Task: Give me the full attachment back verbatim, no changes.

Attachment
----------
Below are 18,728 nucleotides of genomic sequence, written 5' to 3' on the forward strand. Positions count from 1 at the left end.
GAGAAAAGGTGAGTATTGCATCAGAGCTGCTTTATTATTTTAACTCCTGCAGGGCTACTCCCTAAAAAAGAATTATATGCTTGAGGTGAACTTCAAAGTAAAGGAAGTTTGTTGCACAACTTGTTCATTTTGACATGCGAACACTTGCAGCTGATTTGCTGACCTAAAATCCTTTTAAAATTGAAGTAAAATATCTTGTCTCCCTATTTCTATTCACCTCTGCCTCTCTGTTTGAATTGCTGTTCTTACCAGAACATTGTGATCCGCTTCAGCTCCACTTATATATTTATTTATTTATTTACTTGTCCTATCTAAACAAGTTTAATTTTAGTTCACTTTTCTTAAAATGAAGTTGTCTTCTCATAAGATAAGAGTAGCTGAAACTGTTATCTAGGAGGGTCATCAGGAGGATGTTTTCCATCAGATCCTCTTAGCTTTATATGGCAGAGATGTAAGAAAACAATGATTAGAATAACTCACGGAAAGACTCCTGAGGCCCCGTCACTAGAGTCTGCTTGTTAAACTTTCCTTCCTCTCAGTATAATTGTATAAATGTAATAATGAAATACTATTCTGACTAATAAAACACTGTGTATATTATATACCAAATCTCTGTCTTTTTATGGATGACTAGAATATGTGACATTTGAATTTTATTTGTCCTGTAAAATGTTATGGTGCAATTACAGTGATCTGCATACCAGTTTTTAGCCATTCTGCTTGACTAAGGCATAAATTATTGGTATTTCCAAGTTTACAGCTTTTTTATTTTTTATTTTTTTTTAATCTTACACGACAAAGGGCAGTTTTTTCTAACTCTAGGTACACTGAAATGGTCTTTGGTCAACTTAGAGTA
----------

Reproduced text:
Below are 18,728 nucleotides of genomic sequence, written 5' to 3' on the forward strand. Positions count from 1 at the left end.
GAGAAAAGGTGAGTATTGCATCAGAGCTGCTTTATTATTTTAACTCCTGCAGGGCTACTCCCTAAAAAAGAATTATATGCTTGAGGTGAACTTCAAAGTAAAGGAAGTTTGTTGCACAACTTGTTCATTTTGACATGCGAACACTTGCAGCTGATTTGCTGACCTAAAATCCTTTTAAAATTGAAGTAAAATATCTTGTCTCCCTATTTCTATTCACCTCTGCCTCTCTGTTTGAATTGCTGTTCTTACCAGAACATTGTGATCCGCTTCAGCTCCACTTATATATTTATTTATTTATTTACTTGTCCTATCTAAACAAGTTTAATTTTAGTTCACTTTTCTTAAAATGAAGTTGTCTTCTCATAAGATAAGAGTAGCTGAAACTGTTATCTAGGAGGGTCATCAGGAGGATGTTTTCCATCAGATCCTCTTAGCTTTATATGGCAGAGATGTAAGAAAACAATGATTAGAATAACTCACGGAAAGACTCCTGAGGCCCCGTCACTAGAGTCTGCTTGTTAAACTTTCCTTCCTCTCAGTATAATTGTATAAATGTAATAATGAAATACTATTCTGACTAATAAAACACTGTGTATATTATATACCAAATCTCTGTCTTTTTATGGATGACTAGAATATGTGACATTTGAATTTTATTTGTCCTGTAAAATGTTATGGTGCAATTACAGTGATCTGCATACCAGTTTTTAGCCATTCTGCTTGACTAAGGCATAAATTATTGGTATTTCCAAGTTTACAGCTTTTTTATTTTTTATTTTTTTTTAATCTTACACGACAAAGGGCAGTTTTTTCTAACTCTAGGTACACTGAAATGGTCTTTGGTCAACTTAGAGTA